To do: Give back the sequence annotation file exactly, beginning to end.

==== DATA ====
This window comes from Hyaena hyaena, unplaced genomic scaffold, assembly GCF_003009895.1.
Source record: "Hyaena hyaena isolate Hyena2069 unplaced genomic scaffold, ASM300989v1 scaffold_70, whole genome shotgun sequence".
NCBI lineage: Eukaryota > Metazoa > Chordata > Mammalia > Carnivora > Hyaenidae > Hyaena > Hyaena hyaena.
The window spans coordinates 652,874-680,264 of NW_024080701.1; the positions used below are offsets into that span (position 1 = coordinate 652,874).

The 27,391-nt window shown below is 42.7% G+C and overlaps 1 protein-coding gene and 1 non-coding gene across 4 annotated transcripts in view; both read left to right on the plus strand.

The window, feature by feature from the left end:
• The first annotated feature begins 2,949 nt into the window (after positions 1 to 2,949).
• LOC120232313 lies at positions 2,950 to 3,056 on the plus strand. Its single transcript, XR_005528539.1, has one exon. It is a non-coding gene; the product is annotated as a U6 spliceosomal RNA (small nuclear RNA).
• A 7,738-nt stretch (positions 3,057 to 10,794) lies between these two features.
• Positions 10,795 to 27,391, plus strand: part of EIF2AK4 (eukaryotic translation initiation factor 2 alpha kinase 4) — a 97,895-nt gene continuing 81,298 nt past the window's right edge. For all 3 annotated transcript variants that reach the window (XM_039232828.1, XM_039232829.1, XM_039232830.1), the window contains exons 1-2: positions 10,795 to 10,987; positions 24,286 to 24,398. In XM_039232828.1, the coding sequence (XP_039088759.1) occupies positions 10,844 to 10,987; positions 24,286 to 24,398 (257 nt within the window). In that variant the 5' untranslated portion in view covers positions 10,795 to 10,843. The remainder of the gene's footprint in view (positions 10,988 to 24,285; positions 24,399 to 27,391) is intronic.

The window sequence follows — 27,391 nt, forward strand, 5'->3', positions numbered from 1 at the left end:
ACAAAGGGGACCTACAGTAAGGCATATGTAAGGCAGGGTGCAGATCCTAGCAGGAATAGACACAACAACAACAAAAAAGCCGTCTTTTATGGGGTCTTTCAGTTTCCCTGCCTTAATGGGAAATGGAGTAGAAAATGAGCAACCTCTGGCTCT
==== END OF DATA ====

This window comes from Hyaena hyaena, unplaced genomic scaffold, assembly GCF_003009895.1.
Source record: "Hyaena hyaena isolate Hyena2069 unplaced genomic scaffold, ASM300989v1 scaffold_70, whole genome shotgun sequence".
NCBI lineage: Eukaryota > Metazoa > Chordata > Mammalia > Carnivora > Hyaenidae > Hyaena > Hyaena hyaena.
The window spans coordinates 652,874-680,264 of NW_024080701.1; the positions used below are offsets into that span (position 1 = coordinate 652,874).

The 27,391-nt window shown below is 42.7% G+C and overlaps 1 protein-coding gene and 1 non-coding gene across 4 annotated transcripts in view; both read left to right on the plus strand.

The window, feature by feature from the left end:
• The first annotated feature begins 2,949 nt into the window (after positions 1 to 2,949).
• LOC120232313 lies at positions 2,950 to 3,056 on the plus strand. Its single transcript, XR_005528539.1, has one exon. It is a non-coding gene; the product is annotated as a U6 spliceosomal RNA (small nuclear RNA).
• A 7,738-nt stretch (positions 3,057 to 10,794) lies between these two features.
• Positions 10,795 to 27,391, plus strand: part of EIF2AK4 (eukaryotic translation initiation factor 2 alpha kinase 4) — a 97,895-nt gene continuing 81,298 nt past the window's right edge. For all 3 annotated transcript variants that reach the window (XM_039232828.1, XM_039232829.1, XM_039232830.1), the window contains exons 1-2: positions 10,795 to 10,987; positions 24,286 to 24,398. In XM_039232828.1, the coding sequence (XP_039088759.1) occupies positions 10,844 to 10,987; positions 24,286 to 24,398 (257 nt within the window). In that variant the 5' untranslated portion in view covers positions 10,795 to 10,843. The remainder of the gene's footprint in view (positions 10,988 to 24,285; positions 24,399 to 27,391) is intronic.

The window sequence follows — 27,391 nt, forward strand, 5'->3', positions numbered from 1 at the left end:
ACAAAGGGGACCTACAGTAAGGCATATGTAAGGCAGGGTGCAGATCCTAGCAGGAATAGACACAACAACAACAAAAAAGCCGTCTTTTATGGGGTCTTTCAGTTTCCCTGCCTTAATGGGAAATGGAGTAGAAAATGAGCAACCTCTGGCTCT